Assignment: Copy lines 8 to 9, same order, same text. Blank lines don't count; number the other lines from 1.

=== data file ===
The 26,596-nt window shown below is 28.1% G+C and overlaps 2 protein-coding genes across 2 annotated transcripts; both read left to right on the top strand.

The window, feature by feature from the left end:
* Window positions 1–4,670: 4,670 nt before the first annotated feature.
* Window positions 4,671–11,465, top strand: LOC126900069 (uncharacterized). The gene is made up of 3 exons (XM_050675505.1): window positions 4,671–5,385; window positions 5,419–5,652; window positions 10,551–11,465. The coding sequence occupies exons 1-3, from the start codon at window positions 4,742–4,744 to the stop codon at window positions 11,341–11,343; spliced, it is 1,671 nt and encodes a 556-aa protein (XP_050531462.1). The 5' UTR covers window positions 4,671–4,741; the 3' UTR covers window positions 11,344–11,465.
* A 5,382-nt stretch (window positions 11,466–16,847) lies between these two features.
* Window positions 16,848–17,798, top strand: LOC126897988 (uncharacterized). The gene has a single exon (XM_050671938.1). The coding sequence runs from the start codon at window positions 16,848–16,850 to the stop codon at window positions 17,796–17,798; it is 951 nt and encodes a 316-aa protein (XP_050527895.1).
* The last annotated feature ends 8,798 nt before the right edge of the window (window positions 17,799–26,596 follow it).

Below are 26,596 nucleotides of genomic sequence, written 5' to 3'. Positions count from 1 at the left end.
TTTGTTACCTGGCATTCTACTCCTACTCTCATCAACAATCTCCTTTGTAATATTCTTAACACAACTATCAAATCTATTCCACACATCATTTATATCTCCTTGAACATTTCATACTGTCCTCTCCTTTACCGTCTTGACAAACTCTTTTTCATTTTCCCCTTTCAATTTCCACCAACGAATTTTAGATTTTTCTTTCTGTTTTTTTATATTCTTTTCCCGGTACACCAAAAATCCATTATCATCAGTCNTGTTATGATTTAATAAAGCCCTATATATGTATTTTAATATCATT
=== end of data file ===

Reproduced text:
Below are 26,596 nucleotides of genomic sequence, written 5' to 3'. Positions count from 1 at the left end.
TTTGTTACCTGGCATTCTACTCCTACTCTCATCAACAATCTCCTTTGTAATATTCTTAACACAACTATCAAATCTATTCCACACATCATTTATATCTCCTTGAACATTTCATACTGTCCTCTCCTTTACCGTCTTGACAAACTCTTTTTCATTTTCCCCTTTCAATTTCCACCAACGAATTTTAGATTTTTCTTTCTGTTTTTTTATATTCTTTTCCCGGTACACCAAAAATCCATTATCATCAGTCNTGTTATGATTTAATAAAGCCCTATATATGTATTTTAATATCATT